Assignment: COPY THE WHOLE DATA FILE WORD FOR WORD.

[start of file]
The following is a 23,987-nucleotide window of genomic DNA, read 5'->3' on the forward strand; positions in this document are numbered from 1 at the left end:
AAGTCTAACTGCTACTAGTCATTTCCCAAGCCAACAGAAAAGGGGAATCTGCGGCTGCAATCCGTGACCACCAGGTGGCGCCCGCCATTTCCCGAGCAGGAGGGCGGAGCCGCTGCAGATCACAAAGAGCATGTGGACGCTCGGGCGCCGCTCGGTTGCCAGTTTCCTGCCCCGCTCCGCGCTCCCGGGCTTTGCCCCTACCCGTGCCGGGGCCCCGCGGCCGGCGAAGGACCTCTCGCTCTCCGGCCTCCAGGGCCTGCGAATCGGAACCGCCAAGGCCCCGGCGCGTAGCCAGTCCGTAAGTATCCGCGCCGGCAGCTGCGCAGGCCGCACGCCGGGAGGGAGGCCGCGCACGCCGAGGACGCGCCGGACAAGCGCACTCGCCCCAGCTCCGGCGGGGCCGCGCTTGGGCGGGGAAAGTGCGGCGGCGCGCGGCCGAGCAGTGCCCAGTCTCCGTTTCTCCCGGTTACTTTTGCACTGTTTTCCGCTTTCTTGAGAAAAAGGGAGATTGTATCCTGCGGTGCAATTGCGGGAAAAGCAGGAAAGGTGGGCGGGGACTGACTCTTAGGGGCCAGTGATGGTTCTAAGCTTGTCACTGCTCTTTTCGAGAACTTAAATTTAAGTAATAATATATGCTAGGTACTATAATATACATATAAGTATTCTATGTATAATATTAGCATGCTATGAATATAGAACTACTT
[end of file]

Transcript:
The following is a 23,987-nucleotide window of genomic DNA, read 5'->3' on the forward strand; positions in this document are numbered from 1 at the left end:
AAGTCTAACTGCTACTAGTCATTTCCCAAGCCAACAGAAAAGGGGAATCTGCGGCTGCAATCCGTGACCACCAGGTGGCGCCCGCCATTTCCCGAGCAGGAGGGCGGAGCCGCTGCAGATCACAAAGAGCATGTGGACGCTCGGGCGCCGCTCGGTTGCCAGTTTCCTGCCCCGCTCCGCGCTCCCGGGCTTTGCCCCTACCCGTGCCGGGGCCCCGCGGCCGGCGAAGGACCTCTCGCTCTCCGGCCTCCAGGGCCTGCGAATCGGAACCGCCAAGGCCCCGGCGCGTAGCCAGTCCGTAAGTATCCGCGCCGGCAGCTGCGCAGGCCGCACGCCGGGAGGGAGGCCGCGCACGCCGAGGACGCGCCGGACAAGCGCACTCGCCCCAGCTCCGGCGGGGCCGCGCTTGGGCGGGGAAAGTGCGGCGGCGCGCGGCCGAGCAGTGCCCAGTCTCCGTTTCTCCCGGTTACTTTTGCACTGTTTTCCGCTTTCTTGAGAAAAAGGGAGATTGTATCCTGCGGTGCAATTGCGGGAAAAGCAGGAAAGGTGGGCGGGGACTGACTCTTAGGGGCCAGTGATGGTTCTAAGCTTGTCACTGCTCTTTTCGAGAACTTAAATTTAAGTAATAATATATGCTAGGTACTATAATATACATATAAGTATTCTATGTATAATATTAGCATGCTATGAATATAGAACTACTT